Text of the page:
Nasal vaccine gets green light in India amid latest COVID scare
Amid the global surge in coronavirus cases, the nasal vaccine has got a go-ahead as India is stepping up the vaccination drive. Nasal vaccines are considered better than their injectable counterparts.
The nasal vaccine has been approved in the midst of the worldwide coronavirus outbreak as India ramps up its immunisation campaign. The expert committee which approves vaccines has given a nod to the nassal vaccine today. The significant action was taken as Prime Minister Narendra Modi presided over a COVID review meeting to assess readiness. This comes ascases of Omicron sub-variant BF.7, which has been apparently driving China’s current surge of COVID cases, were detected in India.
The first intra-nasal COVID vaccination ever created for use in emergency conditions in people aged 18 and above was authorised by India's Central Drugs Standard Control Organization (CDSCO) on December 1.
Comparing nasal vaccinations to their injectable counterparts reveals significant advantages. Nasal vaccinations offer protection at the virus' entrance locations, the nose or upper respiratory tract, in addition to being simple to store, distribute, and produce less waste.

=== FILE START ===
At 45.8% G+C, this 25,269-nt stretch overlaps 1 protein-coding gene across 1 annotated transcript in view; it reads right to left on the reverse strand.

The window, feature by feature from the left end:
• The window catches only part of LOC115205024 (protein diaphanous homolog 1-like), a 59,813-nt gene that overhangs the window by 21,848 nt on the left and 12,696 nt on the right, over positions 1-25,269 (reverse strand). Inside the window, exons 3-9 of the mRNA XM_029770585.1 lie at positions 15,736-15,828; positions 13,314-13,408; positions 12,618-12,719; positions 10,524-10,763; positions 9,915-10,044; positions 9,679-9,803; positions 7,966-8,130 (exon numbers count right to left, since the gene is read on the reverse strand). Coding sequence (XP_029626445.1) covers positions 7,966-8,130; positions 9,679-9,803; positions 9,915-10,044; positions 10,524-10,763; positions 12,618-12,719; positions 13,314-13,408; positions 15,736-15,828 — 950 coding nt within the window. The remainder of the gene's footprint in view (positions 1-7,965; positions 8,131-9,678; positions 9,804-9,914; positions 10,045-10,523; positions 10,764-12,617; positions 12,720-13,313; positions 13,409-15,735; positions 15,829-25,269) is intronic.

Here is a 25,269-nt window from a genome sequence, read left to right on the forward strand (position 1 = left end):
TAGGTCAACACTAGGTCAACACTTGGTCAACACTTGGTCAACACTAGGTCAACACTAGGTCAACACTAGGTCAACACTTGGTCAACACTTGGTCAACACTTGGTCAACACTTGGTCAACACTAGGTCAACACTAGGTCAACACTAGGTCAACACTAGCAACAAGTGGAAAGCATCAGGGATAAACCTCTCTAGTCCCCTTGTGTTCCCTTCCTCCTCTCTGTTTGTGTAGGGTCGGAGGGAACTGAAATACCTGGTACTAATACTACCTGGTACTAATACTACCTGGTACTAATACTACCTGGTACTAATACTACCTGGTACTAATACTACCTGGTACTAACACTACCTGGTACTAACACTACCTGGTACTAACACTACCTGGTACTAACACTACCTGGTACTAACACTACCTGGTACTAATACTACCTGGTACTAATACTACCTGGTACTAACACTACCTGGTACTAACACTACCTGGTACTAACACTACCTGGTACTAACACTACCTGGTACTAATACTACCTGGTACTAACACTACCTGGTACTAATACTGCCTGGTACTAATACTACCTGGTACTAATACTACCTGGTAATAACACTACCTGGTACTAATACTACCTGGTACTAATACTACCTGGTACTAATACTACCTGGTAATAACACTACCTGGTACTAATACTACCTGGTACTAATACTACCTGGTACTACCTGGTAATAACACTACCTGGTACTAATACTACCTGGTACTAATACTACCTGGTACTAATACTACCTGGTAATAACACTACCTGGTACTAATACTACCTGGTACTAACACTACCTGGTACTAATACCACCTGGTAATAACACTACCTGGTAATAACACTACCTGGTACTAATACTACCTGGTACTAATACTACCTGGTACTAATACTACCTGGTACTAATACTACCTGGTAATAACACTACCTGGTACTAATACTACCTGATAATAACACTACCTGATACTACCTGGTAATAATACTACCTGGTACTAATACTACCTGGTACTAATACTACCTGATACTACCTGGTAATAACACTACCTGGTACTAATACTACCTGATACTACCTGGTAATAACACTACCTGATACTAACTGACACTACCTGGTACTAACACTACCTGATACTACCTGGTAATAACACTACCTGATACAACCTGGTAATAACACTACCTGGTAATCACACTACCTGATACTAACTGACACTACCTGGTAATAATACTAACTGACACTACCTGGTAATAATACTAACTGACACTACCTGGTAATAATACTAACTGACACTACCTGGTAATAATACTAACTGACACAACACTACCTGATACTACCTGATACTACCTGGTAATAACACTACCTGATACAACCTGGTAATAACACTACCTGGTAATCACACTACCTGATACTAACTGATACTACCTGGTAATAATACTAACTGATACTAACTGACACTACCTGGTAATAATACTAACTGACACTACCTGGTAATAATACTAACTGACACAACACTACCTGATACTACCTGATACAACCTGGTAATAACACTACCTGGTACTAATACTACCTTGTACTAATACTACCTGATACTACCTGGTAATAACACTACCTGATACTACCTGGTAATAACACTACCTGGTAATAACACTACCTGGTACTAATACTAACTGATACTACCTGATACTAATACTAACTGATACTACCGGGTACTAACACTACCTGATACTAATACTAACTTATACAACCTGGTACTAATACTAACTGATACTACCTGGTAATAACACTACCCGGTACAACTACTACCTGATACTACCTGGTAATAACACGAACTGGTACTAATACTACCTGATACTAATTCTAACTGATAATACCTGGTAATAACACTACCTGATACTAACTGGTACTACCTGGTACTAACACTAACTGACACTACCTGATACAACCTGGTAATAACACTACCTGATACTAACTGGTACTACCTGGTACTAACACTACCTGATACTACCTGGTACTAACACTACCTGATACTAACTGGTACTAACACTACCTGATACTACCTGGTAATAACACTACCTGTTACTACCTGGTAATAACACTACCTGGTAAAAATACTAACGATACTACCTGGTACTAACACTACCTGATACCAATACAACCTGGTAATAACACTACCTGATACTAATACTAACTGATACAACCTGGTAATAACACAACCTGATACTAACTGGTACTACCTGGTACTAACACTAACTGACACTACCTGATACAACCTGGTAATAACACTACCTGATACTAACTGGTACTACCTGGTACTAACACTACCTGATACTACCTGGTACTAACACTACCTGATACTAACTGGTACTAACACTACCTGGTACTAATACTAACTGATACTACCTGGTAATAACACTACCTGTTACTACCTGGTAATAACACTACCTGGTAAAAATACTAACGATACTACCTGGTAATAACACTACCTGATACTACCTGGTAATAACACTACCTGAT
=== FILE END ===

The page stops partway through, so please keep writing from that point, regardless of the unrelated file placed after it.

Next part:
The Union Health Minister Mansukh Mandaviya's call for vaccination and COVID-appropriate behaviour, including the use of masks in crowded locations, has brought immunisation into sharp spotlight.
India has been on high alert since reports of a dramatic increase in COVID-19 cases were made by, among other nations, China, the US, and Japan. Mansukh Mandaviya, the Union Minister of Health, stated on Thursday that the Center is dedicated to combating the epidemic and encouraged states to enforce COVID-appropriate behaviour in public settings following the holiday season.
Addressing both Houses of Parliament during the ongoing Winter Session, the Minister told parliamentarians that the Central government was keeping an eye on the global Covid-19 situation and taking steps accordingly. He also advised the states to increase genome sequencing to track new variants timely.